Until now, the debacle has remained hidden from public view. In an interview, Davis would say only that he wasn’t prepared for the reality of modern politics. He declined to discuss details and said he’d ordered his subordinates to keep quiet. ProPublica obtained internal records and e-mails, reviewed campaign filings and court records and interviewed participants, some of whom spoke on condition of anonymity.

Founded in May of last year, Vote2ReduceDebt raised its nearly $3 million almost entirely from Davis, and spent just about all of it. Its filings with the Federal Election Commission list ads, phone banks and rallies for candidates in tight races, including Joni Ernst in Iowa and Cory Gardner in Colorado.

The routine filings give no hint of turmoil. But inside the PAC’s Fort Worth headquarters, the group’s director, Randy Hill, and its senior political consultant, Patrick Davis (no relation to Kenneth), were accusing each other of gross misconduct, according to documents and interviews.

Patrick Davis, 47, was a one-time political director for the National Republican Senatorial Committee, a professorial type who has worked on dozens of national and local campaigns. Hill, also 47, is a gregarious Fort Worth native known in the trucking industry for inventing a trailer that dries peanuts during transport.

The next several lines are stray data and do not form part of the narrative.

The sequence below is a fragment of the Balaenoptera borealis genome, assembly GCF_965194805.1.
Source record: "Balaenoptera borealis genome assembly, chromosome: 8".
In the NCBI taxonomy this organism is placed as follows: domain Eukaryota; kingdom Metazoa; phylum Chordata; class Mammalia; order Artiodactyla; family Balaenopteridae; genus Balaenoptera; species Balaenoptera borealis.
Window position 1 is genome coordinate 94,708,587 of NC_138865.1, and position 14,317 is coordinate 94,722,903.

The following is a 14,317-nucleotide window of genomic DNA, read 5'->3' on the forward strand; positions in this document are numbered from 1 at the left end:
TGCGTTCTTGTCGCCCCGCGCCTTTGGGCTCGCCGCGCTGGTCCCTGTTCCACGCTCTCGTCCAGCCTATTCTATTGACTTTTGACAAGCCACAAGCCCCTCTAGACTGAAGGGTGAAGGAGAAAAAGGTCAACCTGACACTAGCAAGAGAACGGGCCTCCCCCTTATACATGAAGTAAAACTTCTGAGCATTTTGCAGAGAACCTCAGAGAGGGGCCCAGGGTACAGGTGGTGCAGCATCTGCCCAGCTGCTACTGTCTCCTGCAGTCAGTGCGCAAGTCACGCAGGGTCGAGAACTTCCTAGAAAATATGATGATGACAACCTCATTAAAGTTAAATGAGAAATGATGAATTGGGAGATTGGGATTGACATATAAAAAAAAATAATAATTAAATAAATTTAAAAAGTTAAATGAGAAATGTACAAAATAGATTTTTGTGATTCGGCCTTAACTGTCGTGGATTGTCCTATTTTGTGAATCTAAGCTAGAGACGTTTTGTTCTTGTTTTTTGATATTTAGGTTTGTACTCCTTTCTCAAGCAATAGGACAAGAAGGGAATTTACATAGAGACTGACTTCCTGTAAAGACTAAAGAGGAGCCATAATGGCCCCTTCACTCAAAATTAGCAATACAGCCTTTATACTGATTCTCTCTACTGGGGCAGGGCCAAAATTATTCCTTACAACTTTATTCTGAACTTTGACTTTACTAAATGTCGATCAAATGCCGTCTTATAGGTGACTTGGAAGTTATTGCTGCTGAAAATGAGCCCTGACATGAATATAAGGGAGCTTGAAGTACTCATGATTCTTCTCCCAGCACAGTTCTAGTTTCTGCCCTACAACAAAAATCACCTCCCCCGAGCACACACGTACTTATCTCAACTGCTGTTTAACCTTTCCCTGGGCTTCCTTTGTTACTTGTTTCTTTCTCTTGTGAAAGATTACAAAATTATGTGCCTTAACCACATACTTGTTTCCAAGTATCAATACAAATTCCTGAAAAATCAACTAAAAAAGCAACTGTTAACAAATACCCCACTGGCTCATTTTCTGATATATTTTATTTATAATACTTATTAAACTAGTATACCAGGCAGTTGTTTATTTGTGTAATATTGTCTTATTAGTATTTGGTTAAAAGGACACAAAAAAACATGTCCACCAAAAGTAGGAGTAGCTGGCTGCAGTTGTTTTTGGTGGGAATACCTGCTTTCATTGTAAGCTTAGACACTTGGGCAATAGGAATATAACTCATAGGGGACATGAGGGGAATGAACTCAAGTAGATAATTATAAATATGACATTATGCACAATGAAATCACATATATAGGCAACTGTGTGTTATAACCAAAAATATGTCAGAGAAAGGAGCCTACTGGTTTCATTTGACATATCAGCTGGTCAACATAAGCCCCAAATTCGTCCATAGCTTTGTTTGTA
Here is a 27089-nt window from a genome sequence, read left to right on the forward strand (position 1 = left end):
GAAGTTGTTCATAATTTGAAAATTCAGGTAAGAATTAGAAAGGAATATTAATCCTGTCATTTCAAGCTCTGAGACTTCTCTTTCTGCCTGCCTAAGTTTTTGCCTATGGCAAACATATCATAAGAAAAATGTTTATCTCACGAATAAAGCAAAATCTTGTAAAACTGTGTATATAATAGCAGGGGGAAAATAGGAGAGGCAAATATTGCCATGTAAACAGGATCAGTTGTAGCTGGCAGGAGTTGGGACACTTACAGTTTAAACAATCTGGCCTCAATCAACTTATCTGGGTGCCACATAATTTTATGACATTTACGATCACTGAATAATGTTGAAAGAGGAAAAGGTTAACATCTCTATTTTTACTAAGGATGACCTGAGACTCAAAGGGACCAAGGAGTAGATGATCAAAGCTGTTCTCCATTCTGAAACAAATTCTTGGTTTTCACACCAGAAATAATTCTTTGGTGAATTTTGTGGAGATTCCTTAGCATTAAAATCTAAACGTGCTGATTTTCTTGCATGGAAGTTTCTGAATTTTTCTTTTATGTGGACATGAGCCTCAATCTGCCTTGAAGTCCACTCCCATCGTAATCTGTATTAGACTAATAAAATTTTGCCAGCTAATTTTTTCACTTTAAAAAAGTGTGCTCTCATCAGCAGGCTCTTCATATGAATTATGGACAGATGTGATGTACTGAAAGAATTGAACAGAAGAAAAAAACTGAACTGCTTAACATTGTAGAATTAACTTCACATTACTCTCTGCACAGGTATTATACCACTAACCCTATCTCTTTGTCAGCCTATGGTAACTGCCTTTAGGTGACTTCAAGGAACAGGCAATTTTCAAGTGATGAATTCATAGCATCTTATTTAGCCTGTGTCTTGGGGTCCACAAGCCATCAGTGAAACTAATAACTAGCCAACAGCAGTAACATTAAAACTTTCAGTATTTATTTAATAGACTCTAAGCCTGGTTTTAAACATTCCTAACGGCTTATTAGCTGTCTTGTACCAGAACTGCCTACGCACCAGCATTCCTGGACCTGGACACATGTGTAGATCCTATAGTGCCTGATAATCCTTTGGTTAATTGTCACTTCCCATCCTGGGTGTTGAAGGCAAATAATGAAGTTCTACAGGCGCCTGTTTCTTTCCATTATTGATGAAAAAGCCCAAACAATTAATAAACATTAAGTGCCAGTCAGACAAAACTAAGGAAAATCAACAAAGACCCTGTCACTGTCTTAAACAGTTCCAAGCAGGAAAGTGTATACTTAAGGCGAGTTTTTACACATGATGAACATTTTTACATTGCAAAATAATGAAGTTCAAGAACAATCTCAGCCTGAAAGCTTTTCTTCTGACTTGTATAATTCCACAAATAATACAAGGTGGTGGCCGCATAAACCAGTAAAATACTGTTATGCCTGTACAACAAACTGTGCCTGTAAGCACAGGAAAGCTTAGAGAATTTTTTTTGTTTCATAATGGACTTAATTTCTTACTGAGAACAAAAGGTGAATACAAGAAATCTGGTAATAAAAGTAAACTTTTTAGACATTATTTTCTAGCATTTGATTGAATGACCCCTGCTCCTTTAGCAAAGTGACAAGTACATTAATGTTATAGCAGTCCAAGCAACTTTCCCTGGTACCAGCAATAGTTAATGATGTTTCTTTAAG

The allegations of fraud started in dueling memos that went to the older Davis and the group’s board of directors. Hill claimed Patrick Davis was faking expense reports and trying to award contracts to phantom companies. Davis’ camp said Hill was hatching a plan to defraud the oilman out of $4 million, and alleged the PAC’s attorney may have been in on a cover-up.

Both sides denied all wrongdoing, leaving it to their elderly patron to figure out if someone was trying to swindle him. The PAC imploded before he could.

“What you have here is a pretty classic case of the sort of problems one can run into when they’re not familiar with politics and arrive with a pot of money,” said Trevor Potter, a former Republican FEC chairman.

“Consultants are attracted like bees to honey to situations like these,” Potter said.

Ken Davis was only one in a throng of wealthy people who tried to influence national politics after the Supreme Court signaled that many of the past restrictions on independent political spending violated free speech guarantees.

While super PACs don’t have to abide by the $5,000 limit on individual contributions that applies to regular PACs, they do have to disclose their donors, unlike the political nonprofits that have become known as dark money groups.